Organically grown food is produced without, or with a minimum amount of, artificial fertilisers and pesticide sprays.
In the past decade, the popularity of organically grown food has grown enormously. Stores selling it have sprung up across the country, and supermarket shelf space given over to organic produce has increased.
This surge in popularity of organically produced foods can be attributed to a number of causes. People are becoming more worried about the effects of spray residues on the soil habitat and on the food they eat. Some also cite the pollution of waterways by synthetic fertilisers as a reason to go organic.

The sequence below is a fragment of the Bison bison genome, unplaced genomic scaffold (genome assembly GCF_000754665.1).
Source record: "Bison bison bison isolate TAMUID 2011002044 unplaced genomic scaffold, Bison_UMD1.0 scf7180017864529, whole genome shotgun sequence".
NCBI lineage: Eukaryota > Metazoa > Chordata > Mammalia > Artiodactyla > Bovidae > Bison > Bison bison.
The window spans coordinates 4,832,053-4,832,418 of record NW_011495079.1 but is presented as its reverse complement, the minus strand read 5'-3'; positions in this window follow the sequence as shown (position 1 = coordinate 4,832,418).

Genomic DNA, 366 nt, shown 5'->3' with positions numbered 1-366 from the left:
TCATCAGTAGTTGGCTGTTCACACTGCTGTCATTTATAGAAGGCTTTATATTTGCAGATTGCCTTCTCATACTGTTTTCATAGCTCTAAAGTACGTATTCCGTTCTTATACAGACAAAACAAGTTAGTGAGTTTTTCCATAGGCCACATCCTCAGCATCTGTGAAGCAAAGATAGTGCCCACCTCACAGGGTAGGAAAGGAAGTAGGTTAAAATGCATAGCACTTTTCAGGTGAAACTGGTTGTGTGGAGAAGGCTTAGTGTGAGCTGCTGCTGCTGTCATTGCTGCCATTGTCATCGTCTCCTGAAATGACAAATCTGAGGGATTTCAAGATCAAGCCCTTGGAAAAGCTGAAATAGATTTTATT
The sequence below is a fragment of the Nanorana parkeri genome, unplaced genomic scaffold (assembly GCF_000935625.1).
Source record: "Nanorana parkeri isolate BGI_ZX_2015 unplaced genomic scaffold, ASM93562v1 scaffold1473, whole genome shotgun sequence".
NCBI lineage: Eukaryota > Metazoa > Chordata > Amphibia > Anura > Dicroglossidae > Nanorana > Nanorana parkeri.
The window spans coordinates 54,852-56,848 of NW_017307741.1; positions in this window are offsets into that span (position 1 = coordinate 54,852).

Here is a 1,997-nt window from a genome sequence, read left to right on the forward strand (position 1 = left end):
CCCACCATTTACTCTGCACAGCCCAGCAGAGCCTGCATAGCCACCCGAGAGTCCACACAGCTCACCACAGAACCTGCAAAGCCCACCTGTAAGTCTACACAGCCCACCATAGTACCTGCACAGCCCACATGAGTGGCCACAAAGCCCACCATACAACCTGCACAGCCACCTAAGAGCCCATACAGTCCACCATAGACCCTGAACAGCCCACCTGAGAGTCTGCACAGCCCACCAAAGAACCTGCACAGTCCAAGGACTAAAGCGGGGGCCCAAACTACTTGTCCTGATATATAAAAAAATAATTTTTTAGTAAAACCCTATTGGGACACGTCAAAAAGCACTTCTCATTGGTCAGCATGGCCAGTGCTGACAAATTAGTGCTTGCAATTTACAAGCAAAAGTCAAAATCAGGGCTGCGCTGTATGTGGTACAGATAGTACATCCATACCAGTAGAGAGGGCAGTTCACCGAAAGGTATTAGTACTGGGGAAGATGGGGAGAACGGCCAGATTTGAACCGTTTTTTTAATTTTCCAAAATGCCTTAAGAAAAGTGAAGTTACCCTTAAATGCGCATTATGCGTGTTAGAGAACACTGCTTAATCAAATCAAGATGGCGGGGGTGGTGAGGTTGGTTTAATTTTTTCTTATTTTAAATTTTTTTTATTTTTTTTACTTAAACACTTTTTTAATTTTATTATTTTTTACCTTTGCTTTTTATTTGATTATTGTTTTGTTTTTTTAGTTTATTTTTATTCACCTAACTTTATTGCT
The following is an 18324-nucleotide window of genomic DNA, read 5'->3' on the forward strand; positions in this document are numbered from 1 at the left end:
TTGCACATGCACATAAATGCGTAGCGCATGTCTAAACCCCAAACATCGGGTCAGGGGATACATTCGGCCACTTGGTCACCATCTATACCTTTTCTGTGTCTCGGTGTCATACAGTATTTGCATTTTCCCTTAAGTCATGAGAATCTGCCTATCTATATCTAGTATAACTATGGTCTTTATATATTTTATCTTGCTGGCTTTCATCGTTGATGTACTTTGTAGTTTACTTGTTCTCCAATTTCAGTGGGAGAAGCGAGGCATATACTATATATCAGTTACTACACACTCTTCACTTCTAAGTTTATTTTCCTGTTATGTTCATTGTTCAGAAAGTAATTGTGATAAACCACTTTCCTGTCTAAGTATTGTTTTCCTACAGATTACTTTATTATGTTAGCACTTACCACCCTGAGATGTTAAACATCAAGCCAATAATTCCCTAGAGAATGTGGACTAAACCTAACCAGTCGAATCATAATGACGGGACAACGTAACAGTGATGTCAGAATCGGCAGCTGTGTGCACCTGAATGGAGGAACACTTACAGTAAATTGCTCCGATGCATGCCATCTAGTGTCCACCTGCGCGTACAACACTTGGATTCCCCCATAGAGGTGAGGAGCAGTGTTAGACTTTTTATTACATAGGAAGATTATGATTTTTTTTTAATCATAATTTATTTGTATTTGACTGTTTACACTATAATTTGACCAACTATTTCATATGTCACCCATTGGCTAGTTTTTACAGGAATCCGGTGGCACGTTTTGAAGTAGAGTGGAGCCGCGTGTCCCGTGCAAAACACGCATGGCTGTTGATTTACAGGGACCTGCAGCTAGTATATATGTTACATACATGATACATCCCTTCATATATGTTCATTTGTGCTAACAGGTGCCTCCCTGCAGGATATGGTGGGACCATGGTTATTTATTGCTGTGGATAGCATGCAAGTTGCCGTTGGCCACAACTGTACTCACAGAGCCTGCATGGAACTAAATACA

The United Kingdom’s Mad Cow, and Foot and Mouth epidemics, and the current world-wide swing against genetically modified (GM) foods can leave the consumer with the impression that there is something nasty happening down on the farm – and they are seeking alternatives. But are all the concerns about conventional agriculture based in fact, and is the organic alternative preferable or even that different?